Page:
Colombo, Mar.14 (ANI): Prime Minister Ranil Wikremesinghe has had to take a back seat to President Maithripala Sirisena during the crucial and high profile trip of Indian Prime Minister Narendra Modi to the country.
Today, while President Sirisena was with the Indian Prime Minister during his visit to the sacred city of Anuradhapura, standing next to Mr. Modi was President Sirisena when the Buddhist monks chanted hymns at the sacred Maha Bodhi tree.
Mr. Modi's counterpart, Ranil Wickremesinghe, was meanwhile, sitting with his pals and watching a schoolboy's cricket match at the Sinhalese Cricket Club. He also did not go to Jaffna. He stayed away from the Indian media covering the Indian Prime Ministerial visit, quite aware that his controversial interview to an Indian TV channel had almost jeopardized Prime Minister Modi's visit.
It may be recalled that PM Modi dropped the Maldives leg of his five-day Indian Ocean nations' tour because of the political events in that country.
The Sri Lanka visit was top on Mr. Modi's priority list and Wickremesinghe almost sabotaged that.
In the interview, he shockingly mocked the reporter when he said that if Indian fishermen strayed into Lankan waters, they were liable to be shot.
While the words were shocking enough, the blase manner of the Prime Minister was also off-putting. It was as if he couldn't care less that he was talking about human lives, whether Indian or Sri Lankan.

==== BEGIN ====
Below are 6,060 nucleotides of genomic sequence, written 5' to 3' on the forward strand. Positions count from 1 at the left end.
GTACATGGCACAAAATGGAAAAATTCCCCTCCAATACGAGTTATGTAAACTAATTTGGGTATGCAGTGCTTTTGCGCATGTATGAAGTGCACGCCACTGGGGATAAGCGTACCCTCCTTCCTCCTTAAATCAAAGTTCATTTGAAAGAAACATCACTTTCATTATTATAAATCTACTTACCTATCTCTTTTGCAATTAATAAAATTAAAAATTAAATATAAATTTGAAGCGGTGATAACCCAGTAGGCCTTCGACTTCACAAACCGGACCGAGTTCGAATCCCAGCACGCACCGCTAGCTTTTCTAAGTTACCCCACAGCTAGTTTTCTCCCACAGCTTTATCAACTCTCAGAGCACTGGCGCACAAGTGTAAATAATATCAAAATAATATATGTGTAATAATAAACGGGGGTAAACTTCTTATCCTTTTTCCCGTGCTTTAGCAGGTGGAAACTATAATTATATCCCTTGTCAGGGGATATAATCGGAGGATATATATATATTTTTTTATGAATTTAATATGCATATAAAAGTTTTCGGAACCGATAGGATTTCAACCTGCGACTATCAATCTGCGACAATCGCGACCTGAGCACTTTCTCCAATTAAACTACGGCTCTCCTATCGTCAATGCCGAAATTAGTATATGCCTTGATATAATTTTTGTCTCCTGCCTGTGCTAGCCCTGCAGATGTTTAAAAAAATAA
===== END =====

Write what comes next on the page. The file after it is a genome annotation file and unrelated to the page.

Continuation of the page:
What makes Wickremesinghe so cheeky? Perhaps his annoyance with the Indian leadership that chose to back Maithripala Sirisena instead of him who was more experienced to head the coalition. He was in India in August when he met with the BJP leadership as well as Home Minister Rajnath Singh.
Wickremesinghe is at loggerheads with the chief minister of the Northern Province, C.M. Vigneswaran. That was also probably one of the reasons why the Sri Lankan Prime Minister did not accompany the Indian Prime Minister to Jaffna.
Wickremesinghe is not comfortable staying out of the limelight. He has had to do that because the new coalition led by President Sirisena, of which he is a crucial part, is still in its honeymoon period and has the support of India and Sri Lanka.
The coalition has representation from all communities and is taking bold foreign policy steps. He is very much a part of those decisions. Having an over arching ambition or making any moves to destabilize the coalition would not benefit him in any manner. In fact, it would help former President Mahinda Rajapaksa, who is waiting and watching to make his next move.
Wickremesinghe and Sirisena together could thwart Rajapaksa's return via the parliamentary election route that could take place in April-June this year. But if they split up, then not only is their political future in jeopardy, they also risk destabilizing India-Sri Lanka relations. By Smita Prakash (ANI)